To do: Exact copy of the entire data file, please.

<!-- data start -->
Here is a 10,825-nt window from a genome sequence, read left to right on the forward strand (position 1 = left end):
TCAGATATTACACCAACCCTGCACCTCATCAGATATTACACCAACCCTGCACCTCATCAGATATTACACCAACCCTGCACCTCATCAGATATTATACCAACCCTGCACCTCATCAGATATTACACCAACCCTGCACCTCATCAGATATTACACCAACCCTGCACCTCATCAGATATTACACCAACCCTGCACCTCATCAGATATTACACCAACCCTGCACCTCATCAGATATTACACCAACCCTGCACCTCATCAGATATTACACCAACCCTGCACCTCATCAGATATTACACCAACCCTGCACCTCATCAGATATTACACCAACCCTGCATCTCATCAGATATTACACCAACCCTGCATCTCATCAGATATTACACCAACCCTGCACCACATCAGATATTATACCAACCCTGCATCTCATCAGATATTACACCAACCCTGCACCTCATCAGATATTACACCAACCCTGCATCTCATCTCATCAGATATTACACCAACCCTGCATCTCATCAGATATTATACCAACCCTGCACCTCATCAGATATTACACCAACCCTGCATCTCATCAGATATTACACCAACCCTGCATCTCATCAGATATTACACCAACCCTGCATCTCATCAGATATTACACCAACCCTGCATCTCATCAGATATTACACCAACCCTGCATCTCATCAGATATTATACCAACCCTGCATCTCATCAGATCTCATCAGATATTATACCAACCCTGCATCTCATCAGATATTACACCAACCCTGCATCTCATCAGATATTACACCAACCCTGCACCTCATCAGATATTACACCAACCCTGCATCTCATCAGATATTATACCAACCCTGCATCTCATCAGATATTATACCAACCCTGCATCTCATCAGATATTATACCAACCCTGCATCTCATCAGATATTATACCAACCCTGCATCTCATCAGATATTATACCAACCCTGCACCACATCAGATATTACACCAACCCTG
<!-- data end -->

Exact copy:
Here is a 10,825-nt window from a genome sequence, read left to right on the forward strand (position 1 = left end):
TCAGATATTACACCAACCCTGCACCTCATCAGATATTACACCAACCCTGCACCTCATCAGATATTACACCAACCCTGCACCTCATCAGATATTATACCAACCCTGCACCTCATCAGATATTACACCAACCCTGCACCTCATCAGATATTACACCAACCCTGCACCTCATCAGATATTACACCAACCCTGCACCTCATCAGATATTACACCAACCCTGCACCTCATCAGATATTACACCAACCCTGCACCTCATCAGATATTACACCAACCCTGCACCTCATCAGATATTACACCAACCCTGCACCTCATCAGATATTACACCAACCCTGCATCTCATCAGATATTACACCAACCCTGCATCTCATCAGATATTACACCAACCCTGCACCACATCAGATATTATACCAACCCTGCATCTCATCAGATATTACACCAACCCTGCACCTCATCAGATATTACACCAACCCTGCATCTCATCTCATCAGATATTACACCAACCCTGCATCTCATCAGATATTATACCAACCCTGCACCTCATCAGATATTACACCAACCCTGCATCTCATCAGATATTACACCAACCCTGCATCTCATCAGATATTACACCAACCCTGCATCTCATCAGATATTACACCAACCCTGCATCTCATCAGATATTACACCAACCCTGCATCTCATCAGATATTATACCAACCCTGCATCTCATCAGATCTCATCAGATATTATACCAACCCTGCATCTCATCAGATATTACACCAACCCTGCATCTCATCAGATATTACACCAACCCTGCACCTCATCAGATATTACACCAACCCTGCATCTCATCAGATATTATACCAACCCTGCATCTCATCAGATATTATACCAACCCTGCATCTCATCAGATATTATACCAACCCTGCATCTCATCAGATATTATACCAACCCTGCATCTCATCAGATATTATACCAACCCTGCACCACATCAGATATTACACCAACCCTG